Urban sports – and Mourne area's young people – need YOUR help

Peter Bayne

Reporter:

Peter Bayne

Email:

peter.bayne@newrydemocrat.com

Tuesday 11 May 2021 7:02

By Niall Crozier

MEMBERS of the newly-formed Mourne Urban Sports (MUS) group have announced a three-towns development plan for south Down.

If everything goes as planned, Newcastle is to have a skatepark plus a modular pump track, while Kilkeel and Annalong also will have skating facilities.

But whether or not the facilities envisaged actually materialise is going to depend on the public's support and generosity. In the hope of kick-starting that, the group has set up a Gofundme to the amount of £255,000. It has also created a Twitter social media account, plus a website via which to document the three projects' progress.

Chris Parker, the founder of MUS, said, “We shouldn’t have to do this; it's an absolute disgrace hat there is practically nothing for young people to do here.”

Outlining the history of facilities – or lack of them - in the towns affected he said, “The Council removed the skatepark in Kilkeel in 1995 and, 26 years later, have yet to replace it.

“Newcastle’s indoor skatepark, which was the first in Northern Ireland, was replaced with something that does nothing for the people it was taken away from. It’s now 2021 and skateboarding is an Olympic sport.

“Yet our streets are full of kids on bikes, scooters and skateboards, and there's nothing in this area for them - nothing!”

Voicing his evident exasperation he continued, “What really makes this worse is that Northern Ireland leads the way in drug and alcohol abuse, mental health issues and suicide. We are the worst-affected [region] in the UK and it’s our young people who are disproportionately bearing the brunt of it.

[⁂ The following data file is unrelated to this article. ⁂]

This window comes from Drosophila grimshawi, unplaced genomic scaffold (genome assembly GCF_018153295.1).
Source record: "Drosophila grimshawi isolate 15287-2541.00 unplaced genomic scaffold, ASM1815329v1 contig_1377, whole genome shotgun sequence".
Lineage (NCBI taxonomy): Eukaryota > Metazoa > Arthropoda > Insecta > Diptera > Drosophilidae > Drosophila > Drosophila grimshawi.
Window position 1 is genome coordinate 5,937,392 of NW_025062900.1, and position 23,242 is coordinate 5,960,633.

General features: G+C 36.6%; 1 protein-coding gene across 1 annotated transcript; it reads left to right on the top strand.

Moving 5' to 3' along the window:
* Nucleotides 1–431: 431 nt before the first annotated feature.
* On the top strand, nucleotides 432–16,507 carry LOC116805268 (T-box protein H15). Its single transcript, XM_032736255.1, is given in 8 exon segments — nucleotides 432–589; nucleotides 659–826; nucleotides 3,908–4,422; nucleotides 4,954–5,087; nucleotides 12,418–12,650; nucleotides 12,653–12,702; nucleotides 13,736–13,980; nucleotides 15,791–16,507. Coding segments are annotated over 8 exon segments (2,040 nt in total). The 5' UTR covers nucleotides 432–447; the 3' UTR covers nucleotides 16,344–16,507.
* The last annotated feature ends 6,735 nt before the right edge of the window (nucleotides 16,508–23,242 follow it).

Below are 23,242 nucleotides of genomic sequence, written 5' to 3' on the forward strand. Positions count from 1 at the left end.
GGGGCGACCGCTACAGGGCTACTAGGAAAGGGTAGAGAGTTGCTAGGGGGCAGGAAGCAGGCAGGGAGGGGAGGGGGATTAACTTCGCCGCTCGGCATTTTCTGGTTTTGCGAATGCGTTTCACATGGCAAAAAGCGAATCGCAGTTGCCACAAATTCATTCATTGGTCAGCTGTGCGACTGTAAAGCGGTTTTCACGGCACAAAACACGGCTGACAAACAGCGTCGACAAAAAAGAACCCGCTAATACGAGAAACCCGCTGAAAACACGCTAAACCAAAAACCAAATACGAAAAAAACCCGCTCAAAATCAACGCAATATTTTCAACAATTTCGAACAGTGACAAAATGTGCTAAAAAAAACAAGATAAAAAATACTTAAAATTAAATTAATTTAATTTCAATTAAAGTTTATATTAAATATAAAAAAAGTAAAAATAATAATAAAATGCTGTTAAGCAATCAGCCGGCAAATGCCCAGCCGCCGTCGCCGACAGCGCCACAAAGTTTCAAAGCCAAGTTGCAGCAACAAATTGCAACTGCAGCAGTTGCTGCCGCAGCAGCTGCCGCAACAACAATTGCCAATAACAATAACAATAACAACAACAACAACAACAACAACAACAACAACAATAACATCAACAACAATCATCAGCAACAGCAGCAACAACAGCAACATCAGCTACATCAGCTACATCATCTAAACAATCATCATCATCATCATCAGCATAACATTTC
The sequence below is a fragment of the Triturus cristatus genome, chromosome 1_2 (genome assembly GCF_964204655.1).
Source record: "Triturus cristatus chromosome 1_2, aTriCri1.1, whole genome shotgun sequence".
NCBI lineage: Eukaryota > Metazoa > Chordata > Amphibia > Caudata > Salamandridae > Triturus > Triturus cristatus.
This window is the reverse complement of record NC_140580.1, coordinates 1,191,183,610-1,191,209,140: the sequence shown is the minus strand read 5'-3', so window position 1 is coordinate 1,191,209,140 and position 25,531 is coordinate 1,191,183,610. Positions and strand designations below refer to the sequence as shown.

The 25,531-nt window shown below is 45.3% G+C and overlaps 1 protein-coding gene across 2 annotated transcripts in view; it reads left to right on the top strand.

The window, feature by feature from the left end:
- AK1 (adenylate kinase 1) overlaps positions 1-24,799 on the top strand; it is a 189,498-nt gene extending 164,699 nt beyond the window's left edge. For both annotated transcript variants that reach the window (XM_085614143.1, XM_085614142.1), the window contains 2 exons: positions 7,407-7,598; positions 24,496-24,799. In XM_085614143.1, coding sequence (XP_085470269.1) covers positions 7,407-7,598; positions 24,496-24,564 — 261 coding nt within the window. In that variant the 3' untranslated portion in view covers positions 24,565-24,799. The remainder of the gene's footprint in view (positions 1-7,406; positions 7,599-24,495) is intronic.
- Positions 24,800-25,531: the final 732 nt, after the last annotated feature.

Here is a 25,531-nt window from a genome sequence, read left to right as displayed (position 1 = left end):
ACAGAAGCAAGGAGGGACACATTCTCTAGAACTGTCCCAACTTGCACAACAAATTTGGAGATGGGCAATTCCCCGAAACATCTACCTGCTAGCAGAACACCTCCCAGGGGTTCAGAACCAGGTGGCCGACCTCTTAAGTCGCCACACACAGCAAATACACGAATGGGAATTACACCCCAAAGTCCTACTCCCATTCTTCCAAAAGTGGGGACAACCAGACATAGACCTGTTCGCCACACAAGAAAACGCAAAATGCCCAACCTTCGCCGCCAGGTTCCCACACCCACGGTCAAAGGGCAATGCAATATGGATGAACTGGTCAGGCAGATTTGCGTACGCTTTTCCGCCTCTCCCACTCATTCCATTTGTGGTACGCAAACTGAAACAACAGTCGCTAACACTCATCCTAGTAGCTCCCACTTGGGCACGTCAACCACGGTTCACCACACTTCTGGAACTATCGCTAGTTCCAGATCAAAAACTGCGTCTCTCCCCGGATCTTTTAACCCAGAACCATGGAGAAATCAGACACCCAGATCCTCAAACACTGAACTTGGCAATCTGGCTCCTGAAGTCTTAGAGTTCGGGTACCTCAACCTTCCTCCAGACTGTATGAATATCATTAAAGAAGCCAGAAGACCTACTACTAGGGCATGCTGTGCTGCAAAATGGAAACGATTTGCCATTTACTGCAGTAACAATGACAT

“These young people - our sons and daughters, brothers and sisters - are the exact demographic that, typically, you find at urban sports venues riding skateboards, scooters, in-line skates.

“So given that we don't have such facilities, is it any surprise they are suffering?” was Mr Parker's rehetorical question. “We’ve taken from them and not given them anything in return; they have no positive outlet, no free space where they can hang out, de-stress, burn off a bit of energy and then get back to facing the world.”

Highlighting the role and importance of urban sports facilities such as those proposed for Newcastle, Kilkeel and Annalong, he continued, “Specifically tailored venues like skateparks, are amongst the most welcoming and encouraging you can find. That's where people of all skill levels earn praise for their skills and achievements which come as a result of a lot of dedication and practice.

“It takes hard work to get results! Isn't that something we want our young people to learn and know?

“Our kids are missing out on a lot of things these days and I don’t see that changing unless somebody does something about it.”

Then appealing directly to Democrat readers he said, “But that someone isn’t me; it's you – the person reading this article. You need to help me by getting in touch or making a donation.

“Then, between us, we’ll make something happen. You never know - we could be looking at a British or Irish Skateboarding gold medal winner in the next eight years,” he suggested. “What we definitely will be seeing, though, is a lot of happier, healthier young people.”

If you can help, the MUS group would be delighted to hear from you. It can be contacted at Mourne Mountains, Newry BT34 5XL, Northern Ireland, phone +44 (0) 7715881086.or via mourneurbansports@outlook.com

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